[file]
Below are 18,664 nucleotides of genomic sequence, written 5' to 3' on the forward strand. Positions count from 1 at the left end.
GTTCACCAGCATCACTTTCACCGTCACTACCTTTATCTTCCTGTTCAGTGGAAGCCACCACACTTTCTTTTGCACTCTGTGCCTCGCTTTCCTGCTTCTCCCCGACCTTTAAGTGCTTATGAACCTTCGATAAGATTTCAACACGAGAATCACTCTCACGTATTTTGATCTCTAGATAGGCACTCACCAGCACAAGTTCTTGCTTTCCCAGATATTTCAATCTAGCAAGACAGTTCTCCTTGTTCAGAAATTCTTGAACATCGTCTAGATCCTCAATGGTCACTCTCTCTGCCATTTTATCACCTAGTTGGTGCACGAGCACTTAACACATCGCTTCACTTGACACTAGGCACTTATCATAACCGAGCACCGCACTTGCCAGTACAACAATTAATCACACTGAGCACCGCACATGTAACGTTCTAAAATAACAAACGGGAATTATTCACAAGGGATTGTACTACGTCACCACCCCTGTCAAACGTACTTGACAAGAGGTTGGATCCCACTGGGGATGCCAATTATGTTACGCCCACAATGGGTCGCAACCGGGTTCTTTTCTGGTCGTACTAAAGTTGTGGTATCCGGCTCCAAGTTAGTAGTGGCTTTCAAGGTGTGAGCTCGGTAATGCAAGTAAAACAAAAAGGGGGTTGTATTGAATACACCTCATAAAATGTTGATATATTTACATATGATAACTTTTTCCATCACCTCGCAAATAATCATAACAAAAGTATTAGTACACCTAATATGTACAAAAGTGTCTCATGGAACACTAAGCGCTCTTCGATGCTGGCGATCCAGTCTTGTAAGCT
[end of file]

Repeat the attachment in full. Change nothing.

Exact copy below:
Below are 18,664 nucleotides of genomic sequence, written 5' to 3' on the forward strand. Positions count from 1 at the left end.
GTTCACCAGCATCACTTTCACCGTCACTACCTTTATCTTCCTGTTCAGTGGAAGCCACCACACTTTCTTTTGCACTCTGTGCCTCGCTTTCCTGCTTCTCCCCGACCTTTAAGTGCTTATGAACCTTCGATAAGATTTCAACACGAGAATCACTCTCACGTATTTTGATCTCTAGATAGGCACTCACCAGCACAAGTTCTTGCTTTCCCAGATATTTCAATCTAGCAAGACAGTTCTCCTTGTTCAGAAATTCTTGAACATCGTCTAGATCCTCAATGGTCACTCTCTCTGCCATTTTATCACCTAGTTGGTGCACGAGCACTTAACACATCGCTTCACTTGACACTAGGCACTTATCATAACCGAGCACCGCACTTGCCAGTACAACAATTAATCACACTGAGCACCGCACATGTAACGTTCTAAAATAACAAACGGGAATTATTCACAAGGGATTGTACTACGTCACCACCCCTGTCAAACGTACTTGACAAGAGGTTGGATCCCACTGGGGATGCCAATTATGTTACGCCCACAATGGGTCGCAACCGGGTTCTTTTCTGGTCGTACTAAAGTTGTGGTATCCGGCTCCAAGTTAGTAGTGGCTTTCAAGGTGTGAGCTCGGTAATGCAAGTAAAACAAAAAGGGGGTTGTATTGAATACACCTCATAAAATGTTGATATATTTACATATGATAACTTTTTCCATCACCTCGCAAATAATCATAACAAAAGTATTAGTACACCTAATATGTACAAAAGTGTCTCATGGAACACTAAGCGCTCTTCGATGCTGGCGATCCAGTCTTGTAAGCT